I want to take a minute and brag about our Spiritual Leadership Team. Over the last few years, this team has had to deal with all kinds of volatility. Unpredictability. Ambiguity. There have been no booming voices to tell them what to do next. And yet, they have experimented. Trusted. Tried and failed and tried again. Of course, I am speaking of the decisions of the pandemic, but really it’s even bigger than that. Leadership of the church today requires an incredible dose of flexibility! The SLT has been studying together a book called Canoeing the Mountains by Tod Bolsinger, about the flexibility and trust required of the church in these days. It was written before the pandemic, but has become only more relevant. A couple of months ago, we discussed a quote in the book, actually from futurist Thomas Friedman:
“We need 100,000 people in 100,000 garages trying 100,000 things—in the hope that five of them break through.”
Bolsinger suggests that this experimentation and flexibility are crucial for the church. And, I would argue, are learned from a God of divine flexibility. The God of the ever changing rainbow. We toss out a raven, and then a dove, and when the dove comes back, we wait a bit and toss it out again. That is what the work of the church looks like in every age, and especially in our age of constant change. And the story of Noah reminds us that this is the way that God has always been at work in the world! Just because God is flexible doesn’t mean God is arbitrary. There are things about God that are not flexible. Not changeable. God will always be love. Always be grace. Always be present with us in the world. But what those things look like in our world is always changing. So it isn’t something that causes fear or despair or hopelessness…it’s the adventurous, unpredictable, sovereignly flexible work of our Creator!
Collin’s parents looked at each other, and kind of had to admit that he had a point. The story of Noah’s Ark was violent and destructive and terrifying. And they weren’t quite sure what to say to his fear, his tears, his anger. They didn’t have answers to all of his questions about God, and the world, but they couldn’t leave him in such despair, so they told their story, as honesty as they could…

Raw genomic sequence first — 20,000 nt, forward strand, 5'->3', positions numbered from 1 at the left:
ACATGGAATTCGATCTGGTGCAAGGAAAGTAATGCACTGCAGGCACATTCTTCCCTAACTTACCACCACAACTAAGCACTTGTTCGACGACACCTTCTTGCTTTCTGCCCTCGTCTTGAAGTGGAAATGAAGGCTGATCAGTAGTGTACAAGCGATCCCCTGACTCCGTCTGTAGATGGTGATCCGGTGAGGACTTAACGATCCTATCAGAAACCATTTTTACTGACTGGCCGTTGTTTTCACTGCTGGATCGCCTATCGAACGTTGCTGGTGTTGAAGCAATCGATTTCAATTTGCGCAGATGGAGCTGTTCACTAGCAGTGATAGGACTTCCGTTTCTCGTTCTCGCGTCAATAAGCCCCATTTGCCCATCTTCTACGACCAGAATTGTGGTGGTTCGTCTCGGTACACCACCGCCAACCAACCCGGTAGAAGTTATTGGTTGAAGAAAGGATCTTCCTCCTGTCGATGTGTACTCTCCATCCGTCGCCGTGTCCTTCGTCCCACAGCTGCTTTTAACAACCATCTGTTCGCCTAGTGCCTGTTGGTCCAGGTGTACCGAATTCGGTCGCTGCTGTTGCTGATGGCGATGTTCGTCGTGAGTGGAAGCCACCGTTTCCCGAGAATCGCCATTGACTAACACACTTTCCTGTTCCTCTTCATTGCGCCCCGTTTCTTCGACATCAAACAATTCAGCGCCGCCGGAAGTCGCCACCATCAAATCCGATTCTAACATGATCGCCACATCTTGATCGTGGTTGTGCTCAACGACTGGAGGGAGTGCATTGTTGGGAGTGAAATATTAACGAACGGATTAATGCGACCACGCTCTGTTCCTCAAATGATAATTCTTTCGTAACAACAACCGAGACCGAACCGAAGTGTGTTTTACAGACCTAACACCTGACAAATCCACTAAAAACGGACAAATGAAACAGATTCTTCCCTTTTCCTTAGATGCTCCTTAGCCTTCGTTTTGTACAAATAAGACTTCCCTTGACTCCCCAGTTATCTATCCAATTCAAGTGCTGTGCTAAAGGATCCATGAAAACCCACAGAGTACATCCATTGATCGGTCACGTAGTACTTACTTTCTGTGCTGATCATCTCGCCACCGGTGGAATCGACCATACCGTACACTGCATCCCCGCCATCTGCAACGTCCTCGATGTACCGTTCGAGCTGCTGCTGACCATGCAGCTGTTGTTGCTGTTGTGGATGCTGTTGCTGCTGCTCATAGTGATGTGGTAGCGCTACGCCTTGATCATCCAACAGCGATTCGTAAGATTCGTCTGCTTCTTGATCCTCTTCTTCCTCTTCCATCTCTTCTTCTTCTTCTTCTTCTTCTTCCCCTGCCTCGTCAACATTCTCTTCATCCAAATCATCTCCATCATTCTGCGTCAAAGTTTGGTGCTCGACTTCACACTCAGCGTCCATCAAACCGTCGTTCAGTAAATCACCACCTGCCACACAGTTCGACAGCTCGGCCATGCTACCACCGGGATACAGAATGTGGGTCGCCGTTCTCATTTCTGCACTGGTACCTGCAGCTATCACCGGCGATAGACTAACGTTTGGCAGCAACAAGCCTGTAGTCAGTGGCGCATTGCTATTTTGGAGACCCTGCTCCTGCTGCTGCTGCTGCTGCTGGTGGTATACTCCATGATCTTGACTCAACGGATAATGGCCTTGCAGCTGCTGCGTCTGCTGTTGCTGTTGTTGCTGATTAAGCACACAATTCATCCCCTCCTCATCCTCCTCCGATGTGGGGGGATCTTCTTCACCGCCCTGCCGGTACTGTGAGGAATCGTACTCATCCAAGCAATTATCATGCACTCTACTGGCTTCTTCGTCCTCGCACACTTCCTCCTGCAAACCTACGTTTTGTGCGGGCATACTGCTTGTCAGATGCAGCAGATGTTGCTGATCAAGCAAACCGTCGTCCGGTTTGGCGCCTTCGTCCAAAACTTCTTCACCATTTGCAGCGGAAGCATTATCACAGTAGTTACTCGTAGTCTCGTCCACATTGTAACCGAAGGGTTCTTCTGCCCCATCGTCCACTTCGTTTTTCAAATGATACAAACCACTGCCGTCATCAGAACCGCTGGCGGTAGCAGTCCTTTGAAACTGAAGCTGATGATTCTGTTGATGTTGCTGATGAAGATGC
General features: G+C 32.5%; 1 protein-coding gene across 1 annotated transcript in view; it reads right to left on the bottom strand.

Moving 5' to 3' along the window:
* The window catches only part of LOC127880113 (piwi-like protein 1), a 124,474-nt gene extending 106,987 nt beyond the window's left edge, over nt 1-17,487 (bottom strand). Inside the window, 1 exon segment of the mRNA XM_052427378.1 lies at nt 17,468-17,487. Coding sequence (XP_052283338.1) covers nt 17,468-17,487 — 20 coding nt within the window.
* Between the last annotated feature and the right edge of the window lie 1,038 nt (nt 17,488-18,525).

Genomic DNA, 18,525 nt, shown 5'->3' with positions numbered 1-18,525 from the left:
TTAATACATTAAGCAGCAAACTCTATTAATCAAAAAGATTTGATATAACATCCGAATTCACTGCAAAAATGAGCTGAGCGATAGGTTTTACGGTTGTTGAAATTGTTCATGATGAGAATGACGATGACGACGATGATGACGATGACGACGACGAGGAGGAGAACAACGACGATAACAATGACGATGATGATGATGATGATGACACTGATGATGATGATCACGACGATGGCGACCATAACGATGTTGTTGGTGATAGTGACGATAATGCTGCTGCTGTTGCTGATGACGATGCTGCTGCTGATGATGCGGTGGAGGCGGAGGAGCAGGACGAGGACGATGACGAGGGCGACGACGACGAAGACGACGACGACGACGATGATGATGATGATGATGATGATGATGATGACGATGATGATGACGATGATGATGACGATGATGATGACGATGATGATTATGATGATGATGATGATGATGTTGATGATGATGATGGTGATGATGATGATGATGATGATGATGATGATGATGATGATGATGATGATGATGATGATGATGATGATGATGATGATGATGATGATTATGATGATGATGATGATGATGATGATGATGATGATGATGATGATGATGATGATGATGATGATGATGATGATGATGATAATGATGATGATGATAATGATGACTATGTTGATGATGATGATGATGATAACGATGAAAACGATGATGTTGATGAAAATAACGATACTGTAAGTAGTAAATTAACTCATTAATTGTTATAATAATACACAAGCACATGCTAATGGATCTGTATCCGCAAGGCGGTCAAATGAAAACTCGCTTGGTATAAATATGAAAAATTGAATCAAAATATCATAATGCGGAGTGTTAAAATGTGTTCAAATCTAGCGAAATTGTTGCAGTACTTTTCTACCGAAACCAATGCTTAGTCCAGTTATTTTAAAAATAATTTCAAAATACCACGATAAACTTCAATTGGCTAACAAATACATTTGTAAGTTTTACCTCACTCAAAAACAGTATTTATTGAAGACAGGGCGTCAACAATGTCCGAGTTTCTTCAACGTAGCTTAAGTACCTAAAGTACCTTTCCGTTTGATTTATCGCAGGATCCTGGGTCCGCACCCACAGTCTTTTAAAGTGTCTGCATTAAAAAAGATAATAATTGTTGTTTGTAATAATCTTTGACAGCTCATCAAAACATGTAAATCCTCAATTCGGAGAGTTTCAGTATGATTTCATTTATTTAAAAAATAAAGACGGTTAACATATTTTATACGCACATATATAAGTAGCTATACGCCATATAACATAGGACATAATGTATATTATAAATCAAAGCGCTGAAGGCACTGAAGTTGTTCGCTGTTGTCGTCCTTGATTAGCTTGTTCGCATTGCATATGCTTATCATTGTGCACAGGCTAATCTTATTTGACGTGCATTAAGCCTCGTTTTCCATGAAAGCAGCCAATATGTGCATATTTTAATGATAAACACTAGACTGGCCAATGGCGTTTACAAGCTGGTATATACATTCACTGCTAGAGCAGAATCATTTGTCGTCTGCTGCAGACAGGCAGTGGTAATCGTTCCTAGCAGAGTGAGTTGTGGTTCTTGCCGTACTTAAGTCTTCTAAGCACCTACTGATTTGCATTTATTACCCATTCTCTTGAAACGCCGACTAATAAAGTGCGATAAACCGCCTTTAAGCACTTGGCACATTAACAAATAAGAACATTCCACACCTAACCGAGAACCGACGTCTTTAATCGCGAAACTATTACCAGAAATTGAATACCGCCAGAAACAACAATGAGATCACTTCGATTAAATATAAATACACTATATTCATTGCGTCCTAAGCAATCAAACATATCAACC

“Collin,” his mother began, “your father and I waited a long time before we were ready to start a family. We were terrified about what it meant to bring a child into the world. So much death and destruction and terror and chaos. Why would we subject a child to that mess? Why would we risk it? But in the end, we decided to try, not sure what would happen. And when you were born, there was so much joy and promise and grace wrapped up in this little baby that we brought home. The world wasn’t any less terrible and frightening, but you became for us a symbol of what could be good and beautiful. We didn’t even think about Noah’s Ark until after you were born. We went out that first week and bought everything that Babies R Us had with Noah’s Ark on the shelves. Because for us, the story wasn’t about the destruction, but about the promise. About the fact that in the midst of such death and pain, God was there. God created hope where there was no hope. God created a way where there had been no way. God made it a story of restoration and grace. And you became that for us. The joy and grace that you brought into our lives was more than we could explain. The smile on your face made the fear go away. The way that you grabbed for that moose mobile showed us that you wouldn’t take no for an answer.”
His dad was the next to speak: “Here, look at this picture. You wouldn’t know it, but this was a week after Grandpa had died. It was the first time either of us had ever lost a parent and we felt lost and afraid and alone. But that smile on your face when we got home from the funeral told us that his spirit was still with us. That God would not ever leave us or forsake us. You are absolutely right that the waves and the floods and the terror is real, and we wish that we could always protect you from it. But in the end, we chose to live into the promise—and still do—that God is on the boat with us. That the world is being remade and reborn. That there will always be death and destruction, but it is never the end of the story. There is always a rainbow on the other side.”